The tax reform proposal unveiled Feb. 26 by Rep. Dave Camp (R-MI), Chairman of the House Ways and Means Committee, includes numerous provisions attacking the current tax incentives for retirement savings. (For more details on the plan’s retirement provisions, see an analysis from ASPPA’s Congressional Affairs Manager Andy Remo.) Two proposed changes would be especially damaging to participants in workplace retirement plans:
• Individuals in the 35% tax bracket would be subject to a new 10% surtax on all contributions made to a qualified retirement plan – that is, both employer and employee contributions. This would mean double taxation of retirement savings in a way similar to a provision in President Obama’s 2013 budget proposal, but even more onerous.
• A freeze on all annually indexed contribution limits until 2023.
The response from ASPPA and NAPA was swift and blunt. “The result of the 10% surtax is double taxation of plan contributions. It totally ignores the fact that these contributions are tax deferrals, not a permanent exclusion, and will be subject to ordinary income tax when they are withdrawn after retirement,” said Brian Graff, ASPPA’s Executive Director/CEO, in a statement. “Should this proposal become law, a small business owner could pay a 10% surtax on all contributions made to a qualified retirement plan today, then pay tax again at the full ordinary income tax rate when they retire,” Graff said. “Penalizing small business owners for contributing to a plan is going to make them think twice about sponsoring a plan at all, and their employees could lose their workplace retirement plan as a result. Double taxation is hardly what we hoped to see in any tax reform proposal.”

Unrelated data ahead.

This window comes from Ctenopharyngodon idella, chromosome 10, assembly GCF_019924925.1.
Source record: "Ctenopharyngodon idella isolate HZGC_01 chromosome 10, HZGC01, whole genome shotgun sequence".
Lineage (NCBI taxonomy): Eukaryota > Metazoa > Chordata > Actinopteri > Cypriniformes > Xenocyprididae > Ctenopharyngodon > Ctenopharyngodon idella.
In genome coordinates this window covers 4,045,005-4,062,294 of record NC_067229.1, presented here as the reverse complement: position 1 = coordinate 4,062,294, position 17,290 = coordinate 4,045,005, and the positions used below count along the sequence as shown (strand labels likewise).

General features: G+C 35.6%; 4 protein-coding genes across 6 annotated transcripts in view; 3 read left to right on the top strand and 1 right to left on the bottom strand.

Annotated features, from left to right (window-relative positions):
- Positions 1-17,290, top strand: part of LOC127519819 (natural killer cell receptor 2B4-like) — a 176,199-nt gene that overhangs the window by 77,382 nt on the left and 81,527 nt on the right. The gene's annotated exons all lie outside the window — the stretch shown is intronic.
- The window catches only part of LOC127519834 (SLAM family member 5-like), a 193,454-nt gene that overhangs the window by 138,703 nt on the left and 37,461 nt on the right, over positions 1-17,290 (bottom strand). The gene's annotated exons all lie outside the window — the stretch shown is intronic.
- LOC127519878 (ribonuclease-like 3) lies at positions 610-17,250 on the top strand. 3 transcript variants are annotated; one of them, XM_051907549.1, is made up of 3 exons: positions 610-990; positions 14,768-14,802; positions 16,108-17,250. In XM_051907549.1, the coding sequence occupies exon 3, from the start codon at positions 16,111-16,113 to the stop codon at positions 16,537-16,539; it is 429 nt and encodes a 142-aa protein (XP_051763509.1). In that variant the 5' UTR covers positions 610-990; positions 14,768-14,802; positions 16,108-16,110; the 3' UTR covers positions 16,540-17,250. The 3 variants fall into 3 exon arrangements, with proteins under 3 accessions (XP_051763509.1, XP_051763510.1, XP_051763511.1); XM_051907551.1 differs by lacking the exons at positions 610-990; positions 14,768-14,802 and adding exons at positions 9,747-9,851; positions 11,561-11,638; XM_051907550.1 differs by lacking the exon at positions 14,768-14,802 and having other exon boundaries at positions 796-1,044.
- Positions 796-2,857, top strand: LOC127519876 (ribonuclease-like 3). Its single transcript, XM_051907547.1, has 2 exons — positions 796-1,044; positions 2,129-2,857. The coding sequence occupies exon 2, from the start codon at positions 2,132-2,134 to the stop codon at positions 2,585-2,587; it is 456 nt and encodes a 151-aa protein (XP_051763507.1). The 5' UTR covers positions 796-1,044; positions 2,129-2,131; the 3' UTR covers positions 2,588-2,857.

Graff also expressed concern about the impact of the proposed freeze on contribution limits until 2023. “After all, the cost of living in retirement is not going to be frozen,” he pointed out. “On top of the double taxation mistake, this is a real blow to employer-sponsored retirement plans, and to American workers’ retirement security.
“We were very disappointed to see these provisions” in Camp’s tax reform proposal, Graff continued. “Had the reduction to retirement savings tax incentives been limited to requiring 401(k) contributions above 50% of the contribution limit to be Roth only, we would have considered that acceptable as part of broader tax reform. Unfortunately, that is not the case, and we must strongly oppose this tax reform proposal given its negative impact on American workers’ retirement security.”